An al-Qaeda-linked group has claimed responsibility for Thursday’s attack on Yemen’s defense ministry that killed at least 52 people, the country’s worst militant assault in 18 months.
“As part of the policy of targeting the operation rooms of pilotless planes, the mujahidin [holy fighters] have heavily struck one of these rooms in the Ministry of Defense headquarters,” Ansar al-Sharia (“Partisans of Islamic Law”) said in a Twitter message posted yesterday.
The group is an offshoot of al-Qaeda in the Arabian Peninsula.
“Such joint military locations which participate with the Americans in their war against this Muslim nation are a legitimate target for our operations,” another tweet said.
Thursday’s attack, in which 167 people were wounded, was carried out by a suicide bomber and gunmen wearing army uniforms. Among the dead at the Yemeni Ministry of Defense’s complex, which also houses a military hospital, were soldiers and civilians, including seven foreigners — two aid workers from Germany, two doctors from Vietnam, two nurses from the Philippines and a nurse from India, according to Yemen’s Supreme Security Commission, which issued the casualty figures. Among the Yemeni civilians killed were a doctor and a senior judge, it said.
Military officials said the attack began about 9am with the suicide bombing, which blew out windows and the doors of nearby homes and offices, destroyed an armored vehicle and reduced three cars to charred hulks.
The assault may have been timed to target a planned meeting of top commanders — a session that was unexpectedly delayed until later in the morning. The officials also said investigators suspected that sympathizers in the army may have helped the militants.
Two army vehicles went missing from the complex last month, but it was unknown if they were used in the attack, the officials said.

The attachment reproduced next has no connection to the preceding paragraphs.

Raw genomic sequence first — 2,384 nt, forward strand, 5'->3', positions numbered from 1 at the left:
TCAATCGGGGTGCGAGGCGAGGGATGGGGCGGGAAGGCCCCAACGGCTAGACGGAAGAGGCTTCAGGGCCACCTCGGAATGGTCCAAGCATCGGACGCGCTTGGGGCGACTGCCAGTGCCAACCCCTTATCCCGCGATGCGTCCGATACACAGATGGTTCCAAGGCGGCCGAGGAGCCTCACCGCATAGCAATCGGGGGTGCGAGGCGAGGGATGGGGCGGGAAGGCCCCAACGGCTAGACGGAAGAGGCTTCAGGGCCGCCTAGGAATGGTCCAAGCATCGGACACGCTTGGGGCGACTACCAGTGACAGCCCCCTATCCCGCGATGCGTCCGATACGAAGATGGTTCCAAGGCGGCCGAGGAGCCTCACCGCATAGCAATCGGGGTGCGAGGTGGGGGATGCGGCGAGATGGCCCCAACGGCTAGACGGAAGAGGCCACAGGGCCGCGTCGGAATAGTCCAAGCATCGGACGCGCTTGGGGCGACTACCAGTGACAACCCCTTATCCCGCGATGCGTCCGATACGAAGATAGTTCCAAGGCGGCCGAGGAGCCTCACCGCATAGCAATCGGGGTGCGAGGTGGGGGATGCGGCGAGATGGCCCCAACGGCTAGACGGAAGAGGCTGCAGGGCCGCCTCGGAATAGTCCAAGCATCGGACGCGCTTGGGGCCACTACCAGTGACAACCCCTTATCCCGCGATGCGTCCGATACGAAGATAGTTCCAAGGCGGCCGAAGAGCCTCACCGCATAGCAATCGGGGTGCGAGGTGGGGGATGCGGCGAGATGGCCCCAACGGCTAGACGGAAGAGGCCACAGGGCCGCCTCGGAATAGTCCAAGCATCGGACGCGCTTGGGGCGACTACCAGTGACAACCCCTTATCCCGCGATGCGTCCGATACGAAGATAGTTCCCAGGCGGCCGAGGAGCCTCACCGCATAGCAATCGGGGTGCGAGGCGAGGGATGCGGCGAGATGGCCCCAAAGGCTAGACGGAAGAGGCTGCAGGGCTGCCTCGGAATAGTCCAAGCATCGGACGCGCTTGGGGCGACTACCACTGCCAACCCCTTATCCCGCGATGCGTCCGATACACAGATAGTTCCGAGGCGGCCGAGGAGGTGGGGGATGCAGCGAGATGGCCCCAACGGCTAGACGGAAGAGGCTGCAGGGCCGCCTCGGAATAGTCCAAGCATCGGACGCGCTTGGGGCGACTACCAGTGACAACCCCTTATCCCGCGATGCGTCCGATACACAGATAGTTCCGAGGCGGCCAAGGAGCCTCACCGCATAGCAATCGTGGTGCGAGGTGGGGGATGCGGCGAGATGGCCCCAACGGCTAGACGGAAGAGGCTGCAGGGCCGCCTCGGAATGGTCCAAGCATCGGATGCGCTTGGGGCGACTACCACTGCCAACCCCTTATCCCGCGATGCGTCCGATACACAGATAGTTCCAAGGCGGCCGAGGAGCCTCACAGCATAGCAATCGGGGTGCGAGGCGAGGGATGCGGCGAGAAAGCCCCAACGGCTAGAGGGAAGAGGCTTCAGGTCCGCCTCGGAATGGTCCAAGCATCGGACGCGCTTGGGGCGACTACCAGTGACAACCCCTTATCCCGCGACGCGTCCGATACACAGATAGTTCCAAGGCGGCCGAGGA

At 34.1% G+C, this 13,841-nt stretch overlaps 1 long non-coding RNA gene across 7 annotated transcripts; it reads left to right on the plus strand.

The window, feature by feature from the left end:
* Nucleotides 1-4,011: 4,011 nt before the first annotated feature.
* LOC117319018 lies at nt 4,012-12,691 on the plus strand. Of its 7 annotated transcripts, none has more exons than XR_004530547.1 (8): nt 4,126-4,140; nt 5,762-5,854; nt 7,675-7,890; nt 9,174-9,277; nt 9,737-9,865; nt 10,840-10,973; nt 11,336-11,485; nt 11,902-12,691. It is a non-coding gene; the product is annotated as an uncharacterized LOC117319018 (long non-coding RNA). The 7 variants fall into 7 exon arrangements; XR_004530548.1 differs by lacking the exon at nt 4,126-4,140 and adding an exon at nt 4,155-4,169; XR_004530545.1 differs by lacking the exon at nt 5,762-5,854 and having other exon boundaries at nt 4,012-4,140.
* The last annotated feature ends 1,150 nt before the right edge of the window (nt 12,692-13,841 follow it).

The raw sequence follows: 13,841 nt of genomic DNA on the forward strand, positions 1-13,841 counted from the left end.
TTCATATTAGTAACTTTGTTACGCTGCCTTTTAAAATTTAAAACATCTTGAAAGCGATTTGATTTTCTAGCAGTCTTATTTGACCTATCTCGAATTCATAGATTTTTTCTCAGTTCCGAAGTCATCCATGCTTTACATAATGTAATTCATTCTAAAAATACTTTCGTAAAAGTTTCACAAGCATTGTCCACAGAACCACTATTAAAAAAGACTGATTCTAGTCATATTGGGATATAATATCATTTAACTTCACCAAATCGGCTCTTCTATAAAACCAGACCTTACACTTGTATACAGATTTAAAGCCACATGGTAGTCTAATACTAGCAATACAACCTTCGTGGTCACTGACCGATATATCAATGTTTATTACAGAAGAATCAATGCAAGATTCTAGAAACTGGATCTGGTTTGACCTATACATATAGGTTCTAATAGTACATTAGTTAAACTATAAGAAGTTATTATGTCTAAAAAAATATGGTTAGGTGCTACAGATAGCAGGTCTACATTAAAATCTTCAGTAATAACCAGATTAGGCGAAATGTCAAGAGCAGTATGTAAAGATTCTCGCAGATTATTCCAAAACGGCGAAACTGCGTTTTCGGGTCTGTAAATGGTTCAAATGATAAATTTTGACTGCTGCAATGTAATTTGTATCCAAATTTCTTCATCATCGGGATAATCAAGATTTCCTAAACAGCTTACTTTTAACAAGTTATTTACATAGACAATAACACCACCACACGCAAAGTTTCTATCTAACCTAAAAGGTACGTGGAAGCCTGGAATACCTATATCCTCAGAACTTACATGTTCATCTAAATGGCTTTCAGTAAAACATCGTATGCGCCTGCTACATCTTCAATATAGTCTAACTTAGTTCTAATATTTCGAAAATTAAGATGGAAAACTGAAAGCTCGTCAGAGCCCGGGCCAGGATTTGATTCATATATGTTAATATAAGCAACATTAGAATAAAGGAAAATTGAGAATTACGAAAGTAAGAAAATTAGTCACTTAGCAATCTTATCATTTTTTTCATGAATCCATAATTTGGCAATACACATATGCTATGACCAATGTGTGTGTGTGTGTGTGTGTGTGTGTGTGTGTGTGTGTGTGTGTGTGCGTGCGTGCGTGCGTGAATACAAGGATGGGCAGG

The Yemeni Defense Ministry got a tip last week that a major attack was imminent in Sana’a, prompting authorities to reinforce security, according to the officials, who spoke on condition of anonymity because they were not authorized to talk to reporters.
The two-stage operation came as Yemeni Defense Minister Mohammed Nasser Ahmed was in Washington for talks.
The US military increased its regional alert status after the attack and is “fully prepared to support our Yemeni partners,” a senior US defense official said.
The US considers the Yemeni al-Qaeda branch to be the most active in the world. In recent months, Washington has sharply escalated drone attacks against the militants in the impoverished nation. US forces also have been training and arming Yemeni special forces, and exchanging intelligence with the Yemeni central government.
The terrorist network gained a major foothold in the south, taking over several towns in the chaos that followed the 2011 uprising that ousted former Yemeni president Ali Abdullah Saleh.
The drone strikes and a series of US-backed military offensives helped uproot several key militant strongholds, but al-Qaeda continues to fight back.
Al-Qaeda’s Yemen branch is linked to the foiled plot on Christmas 2009 in which a passenger on a Detroit-bound plane allegedly tried to detonate explosives in his underwear, as well as explosives-laden parcels intercepted on cargo flights a year later.